'A footprint means pressing down and global means world, so 'global footprint' means pressing down on the world and we don't want to press too hard' (child's definition of a Global Footprint)
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Health footprint

"We shall not finally defeat AIDS, tuberculosis, malaria, or any of the other infectious diseases that plague the developing world until we have also won the battle for safe drinking-water, sanitation and basic health care." Kofi Annan, former United Nations Secretary-General So what is a health footprint?

x-raysThis can be seen as the impact that actions and decisions made by individuals, groups and governments have on the health of individuals and communities around the world. The actions and decisions may be environmental, e.g. how and where clean water is supplied; economic, e.g. whether to fund a local health clinic; or political, e.g. whether those most in need are given priority. In turn, the health or unhealthiness of people and communities has huge social and economic impacts on the whole of society. 

Health: not just the absence of disease  

pillsThe World Health Organisation has described health as a state of complete physical, mental, and social well-being, not merely the absence of disease.  

The health of individuals, groups and communities has links to many related issues such as food and agriculture, education, water and sanitation, gender and climate change.  

Poverty is one of the key issues affecting the health of communities. The world’s poorest people suffer the most from ill health: they face more serious illnesses, more often and their country’s are the least able to provide basic healthcare services to promote good health and prevent illness.  

There have been great gains in health over the last 50 years as the result of improvements in income and education, with accompanying improvements in nutrition, hygiene, housing, water supplies, and sanitation. 

However these gains have been unequally distributed with the most notable health improvements occurring in the richer countries of the world. The poorest, and particularly people living in sub-Saharan Africa, have not only been left behind, but have had to face new challenges such as HIV/AIDS too.  

The underlying threats to good health are well known and affordable solutions are available. What’s lacking is the political will to make it happen and effective policies and programmes to deliver good health to all.  

Health footprint: how it measures up

  • Almost 20 million children worldwide are severely malnourished.

  • Globally, pneumonia is the largest single cause of death in children under five years of age; out of 154 million cases each year, three-quarters occur in just 15 countries.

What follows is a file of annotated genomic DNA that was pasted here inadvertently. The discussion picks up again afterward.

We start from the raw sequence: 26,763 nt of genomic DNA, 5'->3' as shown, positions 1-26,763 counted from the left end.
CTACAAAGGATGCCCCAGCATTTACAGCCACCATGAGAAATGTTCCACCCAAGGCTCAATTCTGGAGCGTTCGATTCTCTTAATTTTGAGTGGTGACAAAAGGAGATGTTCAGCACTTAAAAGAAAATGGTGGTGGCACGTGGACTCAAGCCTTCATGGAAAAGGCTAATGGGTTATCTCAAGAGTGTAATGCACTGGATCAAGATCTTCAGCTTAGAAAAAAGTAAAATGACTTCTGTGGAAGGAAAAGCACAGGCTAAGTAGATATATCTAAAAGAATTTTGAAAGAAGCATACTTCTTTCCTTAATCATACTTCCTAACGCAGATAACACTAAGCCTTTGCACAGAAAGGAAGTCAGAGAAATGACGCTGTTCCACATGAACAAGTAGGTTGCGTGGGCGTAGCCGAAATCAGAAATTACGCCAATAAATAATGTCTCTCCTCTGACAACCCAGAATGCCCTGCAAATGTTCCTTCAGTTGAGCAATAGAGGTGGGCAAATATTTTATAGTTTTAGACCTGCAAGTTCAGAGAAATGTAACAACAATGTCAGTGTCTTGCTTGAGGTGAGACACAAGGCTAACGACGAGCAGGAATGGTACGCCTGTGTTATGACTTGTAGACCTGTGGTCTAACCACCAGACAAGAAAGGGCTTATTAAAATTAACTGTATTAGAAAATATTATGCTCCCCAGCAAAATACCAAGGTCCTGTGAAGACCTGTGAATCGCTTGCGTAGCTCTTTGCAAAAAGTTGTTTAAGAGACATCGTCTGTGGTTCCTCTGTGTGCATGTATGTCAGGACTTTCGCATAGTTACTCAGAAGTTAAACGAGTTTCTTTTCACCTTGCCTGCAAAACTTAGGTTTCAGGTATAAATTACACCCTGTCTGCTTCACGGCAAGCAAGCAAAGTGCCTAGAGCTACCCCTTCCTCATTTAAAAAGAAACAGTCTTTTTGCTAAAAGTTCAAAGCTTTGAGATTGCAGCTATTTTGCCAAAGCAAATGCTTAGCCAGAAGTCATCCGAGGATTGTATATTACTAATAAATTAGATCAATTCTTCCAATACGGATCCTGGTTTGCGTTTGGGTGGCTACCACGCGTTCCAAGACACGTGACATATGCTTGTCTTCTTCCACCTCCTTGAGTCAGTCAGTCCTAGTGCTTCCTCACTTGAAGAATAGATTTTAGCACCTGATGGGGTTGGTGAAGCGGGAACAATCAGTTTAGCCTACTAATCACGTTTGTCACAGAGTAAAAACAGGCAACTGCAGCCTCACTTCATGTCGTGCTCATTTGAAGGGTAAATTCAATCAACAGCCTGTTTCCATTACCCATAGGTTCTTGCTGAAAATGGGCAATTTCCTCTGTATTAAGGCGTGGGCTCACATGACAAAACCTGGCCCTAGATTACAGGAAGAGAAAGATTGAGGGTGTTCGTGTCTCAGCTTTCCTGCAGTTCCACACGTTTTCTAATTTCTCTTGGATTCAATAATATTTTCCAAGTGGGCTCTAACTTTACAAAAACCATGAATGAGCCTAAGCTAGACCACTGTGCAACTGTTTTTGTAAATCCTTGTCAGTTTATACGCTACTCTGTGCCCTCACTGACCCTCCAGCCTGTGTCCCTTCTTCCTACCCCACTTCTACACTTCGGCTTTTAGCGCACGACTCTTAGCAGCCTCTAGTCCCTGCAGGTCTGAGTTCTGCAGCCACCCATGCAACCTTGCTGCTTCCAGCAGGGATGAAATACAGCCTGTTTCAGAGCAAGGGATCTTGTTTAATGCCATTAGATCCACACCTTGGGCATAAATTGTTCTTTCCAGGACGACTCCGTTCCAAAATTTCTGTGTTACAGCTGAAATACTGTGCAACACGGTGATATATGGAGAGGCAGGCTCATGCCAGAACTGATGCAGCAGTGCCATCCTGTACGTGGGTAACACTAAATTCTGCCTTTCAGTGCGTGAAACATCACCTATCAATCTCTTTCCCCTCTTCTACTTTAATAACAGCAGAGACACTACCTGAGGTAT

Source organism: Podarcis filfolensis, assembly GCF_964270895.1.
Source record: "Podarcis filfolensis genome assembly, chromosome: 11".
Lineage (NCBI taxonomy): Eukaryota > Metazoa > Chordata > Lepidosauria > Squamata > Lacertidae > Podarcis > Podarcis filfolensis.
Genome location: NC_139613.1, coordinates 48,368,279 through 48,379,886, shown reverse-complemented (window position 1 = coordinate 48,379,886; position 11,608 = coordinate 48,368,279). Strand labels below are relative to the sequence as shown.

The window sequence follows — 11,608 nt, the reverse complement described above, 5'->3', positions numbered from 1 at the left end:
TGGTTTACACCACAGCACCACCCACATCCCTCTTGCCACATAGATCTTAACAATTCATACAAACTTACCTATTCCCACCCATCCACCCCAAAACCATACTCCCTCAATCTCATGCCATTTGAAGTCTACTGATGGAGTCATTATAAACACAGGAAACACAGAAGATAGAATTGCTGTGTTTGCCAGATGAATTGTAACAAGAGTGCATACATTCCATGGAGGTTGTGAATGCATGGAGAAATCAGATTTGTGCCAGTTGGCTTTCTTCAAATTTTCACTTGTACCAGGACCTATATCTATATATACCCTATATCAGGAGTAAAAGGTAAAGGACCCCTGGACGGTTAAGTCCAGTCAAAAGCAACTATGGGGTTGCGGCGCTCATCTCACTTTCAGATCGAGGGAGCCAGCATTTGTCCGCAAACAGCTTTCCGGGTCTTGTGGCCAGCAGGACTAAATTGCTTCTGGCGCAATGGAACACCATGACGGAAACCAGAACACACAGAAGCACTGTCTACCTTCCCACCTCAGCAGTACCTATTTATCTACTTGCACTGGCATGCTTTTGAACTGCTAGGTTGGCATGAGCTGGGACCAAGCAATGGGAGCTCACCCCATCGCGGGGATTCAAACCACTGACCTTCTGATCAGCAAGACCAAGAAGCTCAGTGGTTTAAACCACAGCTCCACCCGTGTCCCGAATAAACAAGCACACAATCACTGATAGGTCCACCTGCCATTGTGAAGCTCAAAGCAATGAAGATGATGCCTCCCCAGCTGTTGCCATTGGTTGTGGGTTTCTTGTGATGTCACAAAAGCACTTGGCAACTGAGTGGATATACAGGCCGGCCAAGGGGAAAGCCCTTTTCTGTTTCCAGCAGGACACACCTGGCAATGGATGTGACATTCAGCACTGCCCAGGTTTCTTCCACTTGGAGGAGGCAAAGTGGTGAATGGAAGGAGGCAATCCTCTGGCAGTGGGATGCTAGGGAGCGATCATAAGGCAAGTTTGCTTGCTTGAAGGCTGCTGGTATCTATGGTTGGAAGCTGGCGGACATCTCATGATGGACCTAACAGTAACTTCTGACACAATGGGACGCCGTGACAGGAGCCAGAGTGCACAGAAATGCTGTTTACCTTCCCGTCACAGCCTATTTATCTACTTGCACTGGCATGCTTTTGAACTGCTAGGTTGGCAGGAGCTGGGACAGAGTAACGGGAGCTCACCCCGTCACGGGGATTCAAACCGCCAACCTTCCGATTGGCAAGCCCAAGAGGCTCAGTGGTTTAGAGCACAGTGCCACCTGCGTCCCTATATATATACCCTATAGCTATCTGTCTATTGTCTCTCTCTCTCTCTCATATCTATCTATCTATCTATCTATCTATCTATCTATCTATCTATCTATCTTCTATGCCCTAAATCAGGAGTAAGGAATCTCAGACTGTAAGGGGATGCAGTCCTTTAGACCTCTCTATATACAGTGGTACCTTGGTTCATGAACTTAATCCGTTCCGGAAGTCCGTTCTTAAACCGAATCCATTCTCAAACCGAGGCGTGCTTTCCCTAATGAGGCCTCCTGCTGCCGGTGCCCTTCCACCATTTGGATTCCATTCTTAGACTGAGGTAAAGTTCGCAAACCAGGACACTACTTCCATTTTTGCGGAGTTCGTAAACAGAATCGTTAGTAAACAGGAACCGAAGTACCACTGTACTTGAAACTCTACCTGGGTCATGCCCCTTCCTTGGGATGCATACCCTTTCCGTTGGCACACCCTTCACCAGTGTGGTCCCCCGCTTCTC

• A child dies from malaria in Africa every 30 seconds; it is the leading cause of death in Africa among under-fives.

  • An estimated 2.3 million children are living with HIV; more than half of all HIV-infected children die before their second birthday.

  • Two-thirds of all child deaths are preventable through low-cost actions

  • 600 000 deaths occurred worldwide as a result of weather-related natural disasters in the 1990s; 95% of them in developing countries.

  • Worldwide, 13 million deaths could be prevented every year by making our environments healthier.

  • 2.5 million children under the age of five die every year worldwide due to diseases that can be prevented with vaccines; immunization (vaccination) currently saves between 2 and 3 million lives per year.

  • Deaths from measles has decreased from 757 000 deaths in 2000 to 242 000 deaths in 2006; the biggest improvement occurred in Africa, where number of deaths fell by almost 100%

  • Worldwide, a woman dies every minute due to difficulties during pregnancy and childbirth; most of these deaths are avoidable with the correct interventions.

Human rights

Health is one of the fundamental rights of every human being, and every country in the world is now signed up to at least one human rights treaty that addresses health-related rights.

There is a clear link between health and human rights. For example, when basic human rights are ignored through practices such as slavery, torture or violence against women and children, there can be serious health consequences for the individuals affected. Equally, the chances of ill-health can be reduced by taking steps to respect, protect and fulfill human rights by for example enabling equal rights to health, food and nutrition irrespective of race, sex and gender etc.

Many of the rights enshrined under the Convention on the Rights of the Child relate either directly or indirectly to health. Article 6 for example, states that all children have the right to life and to survive and develop healthily. Article 24 specifically relates to health and states that all children have the right to good quality health care, clean water, nutritious food and a clean environment. This article also outlines the responsibility that richer countries have towards poorer countries in helping to achieve good health. Article 27 refers to the right to a standard of living that is good enough to meet physical and mental needs, including physical and mental health. Article 32 makes governments responsible for protecting children from any work that might harm health and Article 33 relates to protecting children from dangerous drugs.

For further information on the Convention on the Rights of the Child click here